How does one know when they've made it in Connecticut? Is it when their net worth is north of $5 billion? Is it when news of their impending arrival downtown causes workers to roll out the fleece carpet? Is it when the Radio City Christmas Spectacular becomes known as the poor man's version of the holiday light display on their front lawn? Is it when they can finger a horse and no one says anything? None of the above, peasants. One knows they've made it in Connecticut when they can board the Metro North train without having to walk 12 miles to the platform in the morning and the same amount back after getting bombed on the way home at night.
In the Metro-North parking lots along Connecticut's Gold Coast, the haves and the have-nots aren't defined by their clothes, car or even their net worth. Here, it's about whether they have a flimsy green piece of paper visible on their dashboards. A public parking pass in this and other towns along the Long Island Sound has become a precious asset. The waiting list for a Fairfield Parking Authority permit has 4,200 people and stretches past six years. In another town, Rowayton, the annual permit sale is an epic frenzy similar to that surrounding the release of a new iPhone, with residents camping out overnight to ensure they get a $325 pass.
Think it's no big D? Think again. Most people would sell their first born into White slavery for one of these elusive bad boys.
The privileged few often keep permits in the family, like aristocrats hoarding wealth. "It's like season tickets to the Giants—even when you're dead they get passed down to your children," said Jim Cameron, head of the Connecticut Rail Commuter Council, a riders' advocacy group that has monitored the state's parking shortage for more than a decade.
According to the Journal, in 2009, then-Governor Jodi Rell commissioned the "Commuter Rail Parking Task Force," run by James Redeker, which dissolved later that year after it "went nowhere. It was like the war at Vietnam—they declared victory and retreated without accomplishing anything." And much like 'Nam, when it comes to parking lot warfare, there are no rules, with people squatting on their spots ("John Eck, a former television executive from Fairfield, kept his permit after he left his job last spring—'just in case' he needed to start commuting again"), scalping them to the desperate ("someone last week advertised renting his or her parking spot for $1,500 a year on the classifieds website Craigslist"), and vowing that anyone who wants theirs will have to pry it from their cold, dead hands ("You hear horror stories of people missing the renewal deadline and losing the permit in other towns," Eck said. "I wouldn't give it up for anything").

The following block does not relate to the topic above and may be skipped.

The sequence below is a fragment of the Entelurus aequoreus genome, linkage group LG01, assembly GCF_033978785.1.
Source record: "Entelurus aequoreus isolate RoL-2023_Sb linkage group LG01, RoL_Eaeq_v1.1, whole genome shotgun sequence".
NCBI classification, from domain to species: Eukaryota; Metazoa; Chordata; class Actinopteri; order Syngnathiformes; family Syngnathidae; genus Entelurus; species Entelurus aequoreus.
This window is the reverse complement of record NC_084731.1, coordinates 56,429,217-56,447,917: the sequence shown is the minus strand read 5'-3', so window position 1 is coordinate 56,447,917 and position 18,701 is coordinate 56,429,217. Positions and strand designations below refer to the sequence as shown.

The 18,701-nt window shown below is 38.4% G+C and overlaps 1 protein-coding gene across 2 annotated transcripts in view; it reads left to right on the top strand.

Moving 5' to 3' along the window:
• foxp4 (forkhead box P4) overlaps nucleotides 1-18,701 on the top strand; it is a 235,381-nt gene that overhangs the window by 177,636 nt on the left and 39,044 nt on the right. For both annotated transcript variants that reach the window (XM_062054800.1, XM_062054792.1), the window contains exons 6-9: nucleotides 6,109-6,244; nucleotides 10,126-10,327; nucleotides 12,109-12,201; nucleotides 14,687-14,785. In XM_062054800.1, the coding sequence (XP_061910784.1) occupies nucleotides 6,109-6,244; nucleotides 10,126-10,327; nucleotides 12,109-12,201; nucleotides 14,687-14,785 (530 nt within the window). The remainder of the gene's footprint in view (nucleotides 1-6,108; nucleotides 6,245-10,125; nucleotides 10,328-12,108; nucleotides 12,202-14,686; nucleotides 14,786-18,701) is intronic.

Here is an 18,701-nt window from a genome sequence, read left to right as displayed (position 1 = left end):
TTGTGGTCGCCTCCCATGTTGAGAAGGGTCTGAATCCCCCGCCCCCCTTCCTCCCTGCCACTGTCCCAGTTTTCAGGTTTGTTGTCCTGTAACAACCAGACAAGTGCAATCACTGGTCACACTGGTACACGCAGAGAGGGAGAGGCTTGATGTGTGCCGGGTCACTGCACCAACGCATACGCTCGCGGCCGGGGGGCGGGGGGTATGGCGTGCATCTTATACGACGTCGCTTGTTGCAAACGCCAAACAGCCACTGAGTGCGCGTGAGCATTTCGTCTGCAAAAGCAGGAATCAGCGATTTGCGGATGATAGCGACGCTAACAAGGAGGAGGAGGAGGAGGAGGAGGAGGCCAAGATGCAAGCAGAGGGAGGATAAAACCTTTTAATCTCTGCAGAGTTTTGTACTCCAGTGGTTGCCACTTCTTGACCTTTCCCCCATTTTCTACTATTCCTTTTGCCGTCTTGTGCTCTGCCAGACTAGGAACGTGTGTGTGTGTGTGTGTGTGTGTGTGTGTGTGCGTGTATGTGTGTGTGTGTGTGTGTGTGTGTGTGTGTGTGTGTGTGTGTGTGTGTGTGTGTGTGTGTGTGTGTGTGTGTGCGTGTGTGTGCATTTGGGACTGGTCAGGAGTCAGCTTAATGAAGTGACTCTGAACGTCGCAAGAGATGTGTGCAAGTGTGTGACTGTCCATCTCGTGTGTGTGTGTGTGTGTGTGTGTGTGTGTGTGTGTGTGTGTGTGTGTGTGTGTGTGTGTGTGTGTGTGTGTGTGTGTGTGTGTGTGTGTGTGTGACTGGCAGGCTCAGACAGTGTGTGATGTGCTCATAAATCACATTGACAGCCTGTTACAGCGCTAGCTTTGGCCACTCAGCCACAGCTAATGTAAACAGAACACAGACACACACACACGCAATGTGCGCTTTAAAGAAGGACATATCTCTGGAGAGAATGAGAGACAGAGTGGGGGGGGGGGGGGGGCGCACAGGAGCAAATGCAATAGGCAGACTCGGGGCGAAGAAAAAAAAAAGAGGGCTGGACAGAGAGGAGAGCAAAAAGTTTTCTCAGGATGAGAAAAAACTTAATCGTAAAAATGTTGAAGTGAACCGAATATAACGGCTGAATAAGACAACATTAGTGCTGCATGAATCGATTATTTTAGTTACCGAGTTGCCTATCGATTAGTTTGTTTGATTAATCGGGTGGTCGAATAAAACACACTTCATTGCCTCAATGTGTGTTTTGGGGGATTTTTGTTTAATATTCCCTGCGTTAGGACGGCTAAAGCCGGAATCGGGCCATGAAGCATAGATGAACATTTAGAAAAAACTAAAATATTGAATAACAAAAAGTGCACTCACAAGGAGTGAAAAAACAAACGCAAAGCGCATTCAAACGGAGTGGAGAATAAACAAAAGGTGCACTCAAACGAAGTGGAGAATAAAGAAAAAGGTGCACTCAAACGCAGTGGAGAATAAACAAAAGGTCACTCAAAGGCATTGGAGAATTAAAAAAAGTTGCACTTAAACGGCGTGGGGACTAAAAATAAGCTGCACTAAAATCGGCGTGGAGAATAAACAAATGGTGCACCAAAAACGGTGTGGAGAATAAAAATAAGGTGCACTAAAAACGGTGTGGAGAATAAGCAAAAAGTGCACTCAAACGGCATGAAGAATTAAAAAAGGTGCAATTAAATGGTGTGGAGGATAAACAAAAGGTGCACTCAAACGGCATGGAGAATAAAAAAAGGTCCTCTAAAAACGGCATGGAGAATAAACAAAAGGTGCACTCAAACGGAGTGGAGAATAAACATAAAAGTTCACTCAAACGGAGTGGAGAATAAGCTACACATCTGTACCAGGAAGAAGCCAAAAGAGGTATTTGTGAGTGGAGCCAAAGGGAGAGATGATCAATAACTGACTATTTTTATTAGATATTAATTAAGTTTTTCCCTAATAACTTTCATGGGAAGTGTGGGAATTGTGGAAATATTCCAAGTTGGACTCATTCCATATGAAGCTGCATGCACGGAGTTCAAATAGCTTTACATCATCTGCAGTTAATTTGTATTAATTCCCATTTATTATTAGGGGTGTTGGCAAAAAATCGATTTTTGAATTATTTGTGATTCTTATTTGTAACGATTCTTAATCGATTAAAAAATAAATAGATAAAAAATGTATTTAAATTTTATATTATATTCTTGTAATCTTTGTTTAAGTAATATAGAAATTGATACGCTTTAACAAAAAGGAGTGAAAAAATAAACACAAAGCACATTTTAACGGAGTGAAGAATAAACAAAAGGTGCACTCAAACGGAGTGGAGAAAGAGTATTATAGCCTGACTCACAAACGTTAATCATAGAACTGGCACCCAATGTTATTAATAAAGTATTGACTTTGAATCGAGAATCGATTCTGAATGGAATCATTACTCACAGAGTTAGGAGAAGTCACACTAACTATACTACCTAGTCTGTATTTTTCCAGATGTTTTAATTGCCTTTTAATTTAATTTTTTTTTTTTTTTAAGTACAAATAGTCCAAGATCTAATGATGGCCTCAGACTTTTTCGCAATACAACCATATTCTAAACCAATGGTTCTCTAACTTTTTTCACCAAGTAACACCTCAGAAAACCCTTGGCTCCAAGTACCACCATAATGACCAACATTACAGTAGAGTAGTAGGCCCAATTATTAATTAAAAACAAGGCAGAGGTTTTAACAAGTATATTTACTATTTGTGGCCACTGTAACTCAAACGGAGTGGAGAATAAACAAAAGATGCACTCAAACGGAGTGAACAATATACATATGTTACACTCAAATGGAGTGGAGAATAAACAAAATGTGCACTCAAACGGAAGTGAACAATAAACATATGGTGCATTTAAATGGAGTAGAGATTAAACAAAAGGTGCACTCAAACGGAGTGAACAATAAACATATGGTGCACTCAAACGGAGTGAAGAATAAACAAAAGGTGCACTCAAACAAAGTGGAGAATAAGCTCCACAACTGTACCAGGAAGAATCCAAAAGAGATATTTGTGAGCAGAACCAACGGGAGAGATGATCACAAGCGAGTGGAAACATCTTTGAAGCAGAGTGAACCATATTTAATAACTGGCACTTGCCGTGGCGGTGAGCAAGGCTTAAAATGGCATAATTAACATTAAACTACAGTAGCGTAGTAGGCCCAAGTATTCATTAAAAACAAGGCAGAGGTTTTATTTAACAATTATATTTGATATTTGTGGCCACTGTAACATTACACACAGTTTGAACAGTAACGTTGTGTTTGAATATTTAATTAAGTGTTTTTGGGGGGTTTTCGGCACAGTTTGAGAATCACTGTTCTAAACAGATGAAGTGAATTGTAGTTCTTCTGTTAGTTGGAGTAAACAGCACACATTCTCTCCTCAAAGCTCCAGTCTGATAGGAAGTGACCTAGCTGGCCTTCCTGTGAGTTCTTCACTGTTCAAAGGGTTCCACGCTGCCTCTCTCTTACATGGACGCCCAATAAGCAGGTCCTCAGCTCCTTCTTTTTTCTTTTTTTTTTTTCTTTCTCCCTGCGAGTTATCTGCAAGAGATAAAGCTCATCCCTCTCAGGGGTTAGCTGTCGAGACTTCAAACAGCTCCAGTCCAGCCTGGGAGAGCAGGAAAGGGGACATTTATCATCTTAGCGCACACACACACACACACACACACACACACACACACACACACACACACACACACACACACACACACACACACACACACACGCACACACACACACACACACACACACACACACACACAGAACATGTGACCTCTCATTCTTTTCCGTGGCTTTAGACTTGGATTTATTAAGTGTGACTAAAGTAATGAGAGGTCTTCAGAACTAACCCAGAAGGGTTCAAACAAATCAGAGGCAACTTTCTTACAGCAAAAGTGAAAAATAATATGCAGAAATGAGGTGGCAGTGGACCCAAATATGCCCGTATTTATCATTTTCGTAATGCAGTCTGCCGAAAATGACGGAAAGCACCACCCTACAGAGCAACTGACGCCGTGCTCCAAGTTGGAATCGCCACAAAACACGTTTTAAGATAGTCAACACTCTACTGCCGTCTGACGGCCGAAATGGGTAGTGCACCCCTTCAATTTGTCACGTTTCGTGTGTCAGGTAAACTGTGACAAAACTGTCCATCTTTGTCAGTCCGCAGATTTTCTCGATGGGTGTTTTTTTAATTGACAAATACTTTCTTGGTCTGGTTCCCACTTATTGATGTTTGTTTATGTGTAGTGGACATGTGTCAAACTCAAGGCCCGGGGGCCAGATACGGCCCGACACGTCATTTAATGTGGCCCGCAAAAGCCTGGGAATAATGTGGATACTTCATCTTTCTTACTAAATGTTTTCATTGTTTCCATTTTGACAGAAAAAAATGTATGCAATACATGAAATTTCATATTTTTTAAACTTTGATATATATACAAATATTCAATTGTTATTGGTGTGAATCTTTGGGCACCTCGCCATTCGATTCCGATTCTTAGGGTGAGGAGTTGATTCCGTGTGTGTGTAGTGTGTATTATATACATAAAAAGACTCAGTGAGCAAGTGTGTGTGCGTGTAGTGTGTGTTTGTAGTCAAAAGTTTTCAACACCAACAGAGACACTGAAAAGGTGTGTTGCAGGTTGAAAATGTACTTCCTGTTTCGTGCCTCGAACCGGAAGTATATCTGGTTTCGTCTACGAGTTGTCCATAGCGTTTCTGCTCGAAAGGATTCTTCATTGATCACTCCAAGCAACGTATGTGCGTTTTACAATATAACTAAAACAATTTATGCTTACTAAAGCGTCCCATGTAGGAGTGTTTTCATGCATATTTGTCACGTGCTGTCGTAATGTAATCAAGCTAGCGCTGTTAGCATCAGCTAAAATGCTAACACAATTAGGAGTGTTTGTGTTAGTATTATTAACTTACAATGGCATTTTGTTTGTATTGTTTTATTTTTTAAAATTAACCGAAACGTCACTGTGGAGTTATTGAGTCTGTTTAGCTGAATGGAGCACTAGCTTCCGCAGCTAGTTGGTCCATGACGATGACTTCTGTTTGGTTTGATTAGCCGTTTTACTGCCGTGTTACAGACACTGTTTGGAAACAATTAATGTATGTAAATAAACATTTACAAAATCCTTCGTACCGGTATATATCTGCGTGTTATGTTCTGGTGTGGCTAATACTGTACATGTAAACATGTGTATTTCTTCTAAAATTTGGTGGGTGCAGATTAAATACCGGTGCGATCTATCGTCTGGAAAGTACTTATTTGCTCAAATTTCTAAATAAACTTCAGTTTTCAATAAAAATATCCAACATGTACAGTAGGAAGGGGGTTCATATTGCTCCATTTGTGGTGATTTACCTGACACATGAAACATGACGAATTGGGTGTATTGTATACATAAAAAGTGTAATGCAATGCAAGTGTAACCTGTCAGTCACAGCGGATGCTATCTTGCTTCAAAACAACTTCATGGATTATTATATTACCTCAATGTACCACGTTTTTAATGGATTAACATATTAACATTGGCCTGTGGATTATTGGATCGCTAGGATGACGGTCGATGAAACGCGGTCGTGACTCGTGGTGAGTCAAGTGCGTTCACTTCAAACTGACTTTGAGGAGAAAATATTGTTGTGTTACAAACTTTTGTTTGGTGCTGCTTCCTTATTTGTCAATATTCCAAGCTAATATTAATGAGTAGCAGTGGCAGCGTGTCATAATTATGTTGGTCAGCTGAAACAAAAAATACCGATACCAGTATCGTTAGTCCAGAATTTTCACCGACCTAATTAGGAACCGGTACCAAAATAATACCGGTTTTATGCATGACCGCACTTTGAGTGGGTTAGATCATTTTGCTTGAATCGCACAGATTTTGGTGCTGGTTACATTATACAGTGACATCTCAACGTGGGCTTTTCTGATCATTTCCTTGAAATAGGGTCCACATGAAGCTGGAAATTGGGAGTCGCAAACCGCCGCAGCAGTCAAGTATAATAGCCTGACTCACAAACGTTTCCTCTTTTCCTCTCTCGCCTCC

Despite the fact that 1,400 new spots will be added next month, that means nothing for the thousands of residents/commuters whose options will still be to hoof or slum it ("Dominic Depiano...rushes every morning at 6:30 a.m. to a nearby Knights of Columbus, where he can get a spot for a $4 donation"). For those who aren't yet ready to troll the parking lot at 7AM, sidling up to permit-holders and offering to give them a "ride- if you know what I mean" for every day they grant you use of their pass, some other options include:
- Parking in the sparsely populated UBS lot and catching a ride with one of the employees trying to supplement this year's income with pedicab driving
- Buying a Zamboni on eBay and parking it any damn place you please (in a space that's spoken for, double parked, on the platform) with the assurance that most people will see it and assume it belongs to you know who and not dare say shit.
- Giving the finger to the whole system: park your car/ass at KFC on West Main, buy a dozen Bacon Bowls, eating them at your leisure and calling it a day. You answer to no one.
Where Spots Are Hot [WSJ]